Referring first to FIGS. 1-4, reference numeral 10 generally designates a fluid-filled elastic center bearing mount which has an inner sleeve 12 and an outer sleeve 14, each made of a metallic material. The outer sleeve 14 is disposed radially outwardly of the inner sleeve 12, such that the two sleeves 12, 14 are coaxial with each other, with a suitable radial distance therebetween. Between the inner and outer sleeves 12, 14, there is formed a generally cylindrical elastic body 16 for elastically and integrally connecting the two sleeves.

The center bearing mount 10 is used for flexibly supporting a propeller shaft of a motor vehicle to the body of the vehicle, such that the propeller shaft extends through a bore 18 of the inner sleeve 12, with a center bearing interposed between the propeller shaft and the inner sleeve 12, while the outer sleeve 14 is secured to the vehicle body. The center bearing mount 10 is installed between the vehicle body and the propeller shaft, in the same vertical orientation as shown in FIG. 1, so that a vibrational load is applied to the mount 10 primarily in the vertical direction of FIG. 1, i.e., the mount 10 receives primarily vibrations in the vertical direction of the vehicle.

The elastic body 16 is bonded by means of vulcanization to the outer circumferential surface of the inner sleeve 12, and a thin-walled metallic sleeve 20 is bonded by vulcanization to the outer circumferential surface of the elastic body 16. These inner sleeve 12, elastic body 16 and metallic sleeve 20 constitute an inner assembly 22 of the mount 10, as illustrated in FIGS. 5 and 6. That is the inner assembly 22 is an intermediate product prepared during manufacture of the mount, wherein the inner and metallic sleeves 12, 20 are secured to the inner and outer circumferential surfaces of the elastic body 16, by vulcanization of an unvulcanized material into the elastic body 16 within a suitable mold.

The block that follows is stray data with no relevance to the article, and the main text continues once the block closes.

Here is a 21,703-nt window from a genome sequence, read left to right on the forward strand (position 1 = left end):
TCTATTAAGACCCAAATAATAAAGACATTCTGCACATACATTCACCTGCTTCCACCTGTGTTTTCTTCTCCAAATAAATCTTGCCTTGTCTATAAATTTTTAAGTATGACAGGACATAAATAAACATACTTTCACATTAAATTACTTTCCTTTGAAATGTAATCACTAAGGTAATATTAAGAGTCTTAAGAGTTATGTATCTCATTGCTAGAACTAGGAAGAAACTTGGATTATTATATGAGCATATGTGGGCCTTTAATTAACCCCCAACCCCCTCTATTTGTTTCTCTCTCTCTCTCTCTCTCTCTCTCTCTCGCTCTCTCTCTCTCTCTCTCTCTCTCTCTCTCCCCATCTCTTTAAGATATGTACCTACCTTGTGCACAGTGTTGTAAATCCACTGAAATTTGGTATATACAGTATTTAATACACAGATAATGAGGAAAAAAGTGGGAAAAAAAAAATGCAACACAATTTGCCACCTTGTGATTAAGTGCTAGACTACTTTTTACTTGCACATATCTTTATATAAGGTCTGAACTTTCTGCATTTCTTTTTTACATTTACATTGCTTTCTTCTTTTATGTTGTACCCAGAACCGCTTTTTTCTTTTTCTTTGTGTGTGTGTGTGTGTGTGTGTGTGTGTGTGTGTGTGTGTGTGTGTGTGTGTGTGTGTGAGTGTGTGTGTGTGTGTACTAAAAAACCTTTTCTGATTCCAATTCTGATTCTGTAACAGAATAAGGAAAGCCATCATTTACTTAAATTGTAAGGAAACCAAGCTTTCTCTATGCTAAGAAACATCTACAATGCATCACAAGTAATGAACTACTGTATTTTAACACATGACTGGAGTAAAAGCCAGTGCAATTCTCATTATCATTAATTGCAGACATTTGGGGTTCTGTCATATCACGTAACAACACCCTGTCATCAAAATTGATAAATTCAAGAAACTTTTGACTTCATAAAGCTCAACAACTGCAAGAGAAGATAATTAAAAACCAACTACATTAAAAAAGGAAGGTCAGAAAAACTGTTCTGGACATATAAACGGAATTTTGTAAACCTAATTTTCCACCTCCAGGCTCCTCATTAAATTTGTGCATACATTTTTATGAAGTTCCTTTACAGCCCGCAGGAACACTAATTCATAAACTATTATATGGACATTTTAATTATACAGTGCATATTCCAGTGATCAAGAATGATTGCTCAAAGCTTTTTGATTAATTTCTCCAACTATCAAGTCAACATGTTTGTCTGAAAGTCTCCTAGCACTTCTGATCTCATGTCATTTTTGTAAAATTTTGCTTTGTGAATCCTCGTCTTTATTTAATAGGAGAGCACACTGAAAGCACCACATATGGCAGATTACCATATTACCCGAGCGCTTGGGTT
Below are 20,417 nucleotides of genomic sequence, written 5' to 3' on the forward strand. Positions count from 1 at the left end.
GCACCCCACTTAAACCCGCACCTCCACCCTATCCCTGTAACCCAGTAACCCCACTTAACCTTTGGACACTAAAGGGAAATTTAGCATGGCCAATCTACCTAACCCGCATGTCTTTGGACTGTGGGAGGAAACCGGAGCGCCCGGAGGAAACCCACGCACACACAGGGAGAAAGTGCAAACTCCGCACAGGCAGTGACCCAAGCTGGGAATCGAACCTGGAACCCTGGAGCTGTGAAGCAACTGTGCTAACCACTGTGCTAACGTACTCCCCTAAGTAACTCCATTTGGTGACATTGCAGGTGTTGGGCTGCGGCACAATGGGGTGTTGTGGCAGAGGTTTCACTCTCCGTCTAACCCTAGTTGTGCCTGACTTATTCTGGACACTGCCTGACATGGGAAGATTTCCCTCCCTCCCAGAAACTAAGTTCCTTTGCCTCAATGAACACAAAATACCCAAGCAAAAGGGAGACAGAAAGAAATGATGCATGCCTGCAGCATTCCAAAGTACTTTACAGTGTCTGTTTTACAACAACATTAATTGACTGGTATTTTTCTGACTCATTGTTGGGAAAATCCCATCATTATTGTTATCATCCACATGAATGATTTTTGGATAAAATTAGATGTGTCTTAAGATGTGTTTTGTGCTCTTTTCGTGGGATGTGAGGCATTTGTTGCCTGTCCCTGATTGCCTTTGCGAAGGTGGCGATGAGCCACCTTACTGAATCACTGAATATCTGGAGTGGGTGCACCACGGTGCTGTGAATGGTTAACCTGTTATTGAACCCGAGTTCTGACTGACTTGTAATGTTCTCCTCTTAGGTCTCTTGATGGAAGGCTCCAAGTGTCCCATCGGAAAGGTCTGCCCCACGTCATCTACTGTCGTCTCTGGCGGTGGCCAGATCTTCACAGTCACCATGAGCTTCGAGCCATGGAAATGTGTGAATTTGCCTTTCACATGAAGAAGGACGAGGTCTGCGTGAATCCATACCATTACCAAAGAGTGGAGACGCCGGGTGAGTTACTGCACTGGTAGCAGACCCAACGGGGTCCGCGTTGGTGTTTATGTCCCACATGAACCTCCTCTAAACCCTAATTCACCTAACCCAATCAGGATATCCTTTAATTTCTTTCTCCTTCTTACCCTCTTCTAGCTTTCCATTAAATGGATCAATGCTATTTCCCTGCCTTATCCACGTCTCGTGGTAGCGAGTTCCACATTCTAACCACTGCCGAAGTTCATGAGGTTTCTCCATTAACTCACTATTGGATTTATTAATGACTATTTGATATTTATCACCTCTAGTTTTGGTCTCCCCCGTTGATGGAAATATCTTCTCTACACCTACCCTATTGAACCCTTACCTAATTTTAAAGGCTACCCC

The metallic sleeve 20 of the inner assembly 22 has a circumferential recess 30 in an axially intermediate portion thereof, as indicated in FIG. 2. In other words, the axially intermediate portion of the metallic sleeve 20 has a reduced diameter so as to form the circumferential recess 30. The axially intermediate portion of the metallic sleeve 20 has three windows 38 which are spaced from each other in the circumferential direction, such that the windows 38 are aligned with respective first, second and third pockets 24, 26 and 28 which are formed in an axially intermediate portion of the generally cylindrical elastic body 16. The first pocket 24 extends over substantially a half of its outer circumference. The second and third pockets 26, 28 are positioned adjacent to the opposite ends of the first pocket 24, in the circumferential direction of the elastic body 16, i.e., in the circumferential direction of the inner and outer sleeves 12, 14, as shown in FIG. 1. Each of the second and third pockets 26, 28 has a circumferential length corresponding to about one-fourth of the circumference of the elastic body 16 (inner and outer sleeves 12, 14). The pockets 24, 26, 28 are open through the respective windows 38 of the metallic sleeve 20.